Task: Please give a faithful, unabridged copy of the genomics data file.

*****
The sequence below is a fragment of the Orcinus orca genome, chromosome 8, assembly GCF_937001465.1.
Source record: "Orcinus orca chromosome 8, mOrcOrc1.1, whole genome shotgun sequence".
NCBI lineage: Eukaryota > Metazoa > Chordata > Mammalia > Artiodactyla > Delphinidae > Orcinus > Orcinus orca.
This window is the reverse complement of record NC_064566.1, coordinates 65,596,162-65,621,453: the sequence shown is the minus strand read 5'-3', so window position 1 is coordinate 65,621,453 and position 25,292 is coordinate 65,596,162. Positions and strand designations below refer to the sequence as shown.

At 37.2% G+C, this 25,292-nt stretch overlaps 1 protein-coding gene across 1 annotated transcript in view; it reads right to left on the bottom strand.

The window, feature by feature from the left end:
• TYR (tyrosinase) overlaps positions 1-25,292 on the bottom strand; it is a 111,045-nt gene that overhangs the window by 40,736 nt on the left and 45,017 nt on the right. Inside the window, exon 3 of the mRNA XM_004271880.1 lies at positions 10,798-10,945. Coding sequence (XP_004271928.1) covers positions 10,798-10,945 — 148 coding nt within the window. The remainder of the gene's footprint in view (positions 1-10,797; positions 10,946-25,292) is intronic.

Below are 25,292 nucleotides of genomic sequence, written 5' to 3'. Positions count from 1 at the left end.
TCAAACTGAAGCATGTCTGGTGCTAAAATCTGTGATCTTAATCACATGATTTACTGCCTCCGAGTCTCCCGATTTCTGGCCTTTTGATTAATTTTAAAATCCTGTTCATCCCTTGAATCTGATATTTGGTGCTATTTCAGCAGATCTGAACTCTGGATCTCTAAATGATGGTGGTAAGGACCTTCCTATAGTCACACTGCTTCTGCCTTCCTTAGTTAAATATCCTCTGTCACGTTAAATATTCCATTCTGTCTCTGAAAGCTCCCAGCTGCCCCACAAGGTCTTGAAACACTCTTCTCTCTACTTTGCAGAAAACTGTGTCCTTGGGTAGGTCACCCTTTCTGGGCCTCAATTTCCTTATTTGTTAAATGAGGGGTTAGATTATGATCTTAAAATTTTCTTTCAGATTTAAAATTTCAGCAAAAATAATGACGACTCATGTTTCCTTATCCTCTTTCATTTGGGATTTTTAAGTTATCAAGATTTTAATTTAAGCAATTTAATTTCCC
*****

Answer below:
The sequence below is a fragment of the Orcinus orca genome, chromosome 8, assembly GCF_937001465.1.
Source record: "Orcinus orca chromosome 8, mOrcOrc1.1, whole genome shotgun sequence".
NCBI lineage: Eukaryota > Metazoa > Chordata > Mammalia > Artiodactyla > Delphinidae > Orcinus > Orcinus orca.
This window is the reverse complement of record NC_064566.1, coordinates 65,596,162-65,621,453: the sequence shown is the minus strand read 5'-3', so window position 1 is coordinate 65,621,453 and position 25,292 is coordinate 65,596,162. Positions and strand designations below refer to the sequence as shown.

At 37.2% G+C, this 25,292-nt stretch overlaps 1 protein-coding gene across 1 annotated transcript in view; it reads right to left on the bottom strand.

The window, feature by feature from the left end:
• TYR (tyrosinase) overlaps positions 1-25,292 on the bottom strand; it is a 111,045-nt gene that overhangs the window by 40,736 nt on the left and 45,017 nt on the right. Inside the window, exon 3 of the mRNA XM_004271880.1 lies at positions 10,798-10,945. Coding sequence (XP_004271928.1) covers positions 10,798-10,945 — 148 coding nt within the window. The remainder of the gene's footprint in view (positions 1-10,797; positions 10,946-25,292) is intronic.

Below are 25,292 nucleotides of genomic sequence, written 5' to 3'. Positions count from 1 at the left end.
TCAAACTGAAGCATGTCTGGTGCTAAAATCTGTGATCTTAATCACATGATTTACTGCCTCCGAGTCTCCCGATTTCTGGCCTTTTGATTAATTTTAAAATCCTGTTCATCCCTTGAATCTGATATTTGGTGCTATTTCAGCAGATCTGAACTCTGGATCTCTAAATGATGGTGGTAAGGACCTTCCTATAGTCACACTGCTTCTGCCTTCCTTAGTTAAATATCCTCTGTCACGTTAAATATTCCATTCTGTCTCTGAAAGCTCCCAGCTGCCCCACAAGGTCTTGAAACACTCTTCTCTCTACTTTGCAGAAAACTGTGTCCTTGGGTAGGTCACCCTTTCTGGGCCTCAATTTCCTTATTTGTTAAATGAGGGGTTAGATTATGATCTTAAAATTTTCTTTCAGATTTAAAATTTCAGCAAAAATAATGACGACTCATGTTTCCTTATCCTCTTTCATTTGGGATTTTTAAGTTATCAAGATTTTAATTTAAGCAATTTAATTTCCC